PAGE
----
We need to add a few text blocks to finish our UI and a couple of those text blocks, we need to set names for so we can go in and change their values as we receive the updated values from the API. So we’ll start off by dragging a text block from the toolbox into the code. Now you can drag it onto the designer but it will generate a lot of property, you usually don’t want to. So come in here and go font size and we’ll set that to 32, we’re going to set the text to humidity. Now, we want to put it inside the grids, we have to set the row. Excellent.

Now that we’ve got one, we can copy and paste it and you just make the rest of it. So we’re going to copy, paste, and I see the word humidity just got bold, the reason is because there are now two text blocks sitting on top of each other. So let’s add the horizontal alignment to fix this. Now, this text block, we’re going to be updating the information we get from the API, so we have to give it a name, and so now that one row is done, we can just do copy and paste to make our second row.

So you’re going to see here, now we get a blue underline and the reason for this is that you can’t have duplicate names of elements in Xaml and you have to fix this straight away because this is actually going to break the Xaml designer.

So we just type temperature and we change the text and we noticed right now there’s a bit of a mishmash because they’re still in the same row, so we’re just going to drop it down the row and now that we’ve made these few small tweaks, we’re ready to go and flesh out the code behind this UI.

The way API were communicating with, will return its data in Json format, that means we need to go and Json.NET package to this universal app. So there’s no different to install package then you would normally do. Just click here, click install and we’re ready to go. Just click okay, and the package was downloading and install.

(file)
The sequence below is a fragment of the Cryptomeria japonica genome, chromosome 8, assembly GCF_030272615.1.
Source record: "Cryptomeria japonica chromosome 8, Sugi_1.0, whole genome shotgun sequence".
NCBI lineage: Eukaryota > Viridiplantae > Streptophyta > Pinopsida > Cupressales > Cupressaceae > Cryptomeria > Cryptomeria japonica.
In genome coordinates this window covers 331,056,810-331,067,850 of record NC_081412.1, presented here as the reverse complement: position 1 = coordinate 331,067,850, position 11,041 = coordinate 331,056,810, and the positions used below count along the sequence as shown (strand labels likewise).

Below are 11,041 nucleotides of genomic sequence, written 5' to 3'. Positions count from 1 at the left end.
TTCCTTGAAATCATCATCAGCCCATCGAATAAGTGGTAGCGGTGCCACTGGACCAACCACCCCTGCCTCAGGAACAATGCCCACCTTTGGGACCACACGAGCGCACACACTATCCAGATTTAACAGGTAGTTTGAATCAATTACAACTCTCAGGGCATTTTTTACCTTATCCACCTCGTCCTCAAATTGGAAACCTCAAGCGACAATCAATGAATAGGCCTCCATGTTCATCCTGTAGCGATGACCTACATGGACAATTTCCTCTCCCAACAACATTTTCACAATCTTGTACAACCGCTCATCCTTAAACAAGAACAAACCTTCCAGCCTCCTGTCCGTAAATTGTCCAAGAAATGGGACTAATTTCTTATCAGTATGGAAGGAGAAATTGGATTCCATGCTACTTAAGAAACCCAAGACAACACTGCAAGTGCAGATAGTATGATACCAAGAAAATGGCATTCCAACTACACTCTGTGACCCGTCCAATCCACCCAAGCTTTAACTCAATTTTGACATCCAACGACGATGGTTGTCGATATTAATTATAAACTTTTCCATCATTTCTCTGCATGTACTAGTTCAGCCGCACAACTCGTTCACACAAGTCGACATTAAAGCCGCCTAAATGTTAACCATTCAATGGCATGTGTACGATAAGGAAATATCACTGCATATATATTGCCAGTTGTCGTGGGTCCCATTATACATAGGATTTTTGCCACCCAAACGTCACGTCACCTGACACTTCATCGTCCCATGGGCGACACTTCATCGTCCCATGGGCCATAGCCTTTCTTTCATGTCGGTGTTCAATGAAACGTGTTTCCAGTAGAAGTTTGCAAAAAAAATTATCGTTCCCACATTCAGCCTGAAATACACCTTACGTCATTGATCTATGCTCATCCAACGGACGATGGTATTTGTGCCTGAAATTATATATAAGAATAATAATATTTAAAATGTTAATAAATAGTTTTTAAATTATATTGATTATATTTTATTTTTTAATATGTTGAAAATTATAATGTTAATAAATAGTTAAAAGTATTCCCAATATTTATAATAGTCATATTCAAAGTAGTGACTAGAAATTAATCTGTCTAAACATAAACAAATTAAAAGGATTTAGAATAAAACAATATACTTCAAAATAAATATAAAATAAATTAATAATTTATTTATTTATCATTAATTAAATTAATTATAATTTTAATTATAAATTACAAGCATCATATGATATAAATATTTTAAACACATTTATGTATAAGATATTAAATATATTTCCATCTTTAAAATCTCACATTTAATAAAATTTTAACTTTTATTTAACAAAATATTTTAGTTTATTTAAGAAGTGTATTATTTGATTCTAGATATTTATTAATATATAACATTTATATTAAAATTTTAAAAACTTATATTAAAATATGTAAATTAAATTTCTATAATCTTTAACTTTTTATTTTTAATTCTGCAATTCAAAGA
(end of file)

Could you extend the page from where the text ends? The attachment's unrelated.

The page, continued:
So that’s one of the really great things about universal application development is you get the leverage a wide range of NuGet packages. Now we have the Json.NET package. We’re going to need a model to deserialised our data to. So I’ve prepared one earlier and we have a look inside this main object and we find that’s where the API, we’ll put all the data that we want to get our hands on and want to display on the screen.

Now, let’s actually jump back to that file which is code behind the MainPage.Xaml. Now to save time, instead of typing the entire get data from the API using the Http client, I’m going to put a code sample and quickly explain it. So we’re going to just need to add the required namespaces.

So what this does is it goes off and makes a get request to the API, pulls it back and then we deserialize the object. Okay. We just had Visual Studio fall over, so we’re going to need to restart Visual Studio and have a look at where our progress is. So we’re just going to cancel this and let it restart. So the issue we’re going to run into is even though we can recover the selected files, we may not be at the same place we were before. So just wait a little bit. Okay, let’s have a look. We’re going to hop back in to our MainPage.cs. We’ll have a look. Yeah. Okay. So we’re going to see that that code we just wrote has disappeared because Visual Studio crashed. So luckily for us, it was a code sample, so we then go back into the toolbox and re-grab our sample out. And of course we’re going to now have re-add all the name and spaces that we just lost. So that does happen semi-regularly with the new Visual Studio. Okay. And one more name space.

So all the code does is go and make a REST call to the API and pull back the data. Once we get the data back, we’re going to use the Json.NET package to deserialize it into an object and we can then use and pull the data out of to display on the screen. Now I’m going to quickly create an update UI method.

Now we can use the tooling to quickly generate the method for us. Now, this method is going to need to be asynchronous and in it, we’re going to call get data and then we’re going to update those couple of text blocks. Okay, and it was Temperature.Text and that’s going to equal sampledata.main…Ahh were going to need to await this method, otherwise we’re going to get only back the IntelliSense for the task. So let’s await the get data and try again. So main.temperature and we’ll come down here, copy and paste, we need ToString this and we’ll come down here and go Humidity.Text equal sample.humidity.ToString, and that’s all there is to it. Now we’re ready to test this application locally and then on the Pi.

So we’re going to start debugging, our app pops up, also some app is running. Okay. “System.IO.FileNotFoundException”. Okay. This shouldn’t have happened but I know exactly what’s caused it. If we actually have a look in the output window, we see that the exception was found in the Newtonsoft.Json.dll. So the cause of this is actually like currently the latest pre-released version of Json.NET is actually not compatible with the Windows universal platform. So if we just hop into our NuGet references, we’re going to need to downgrade it back to the latest stable release. Downgrade to 6.0.8.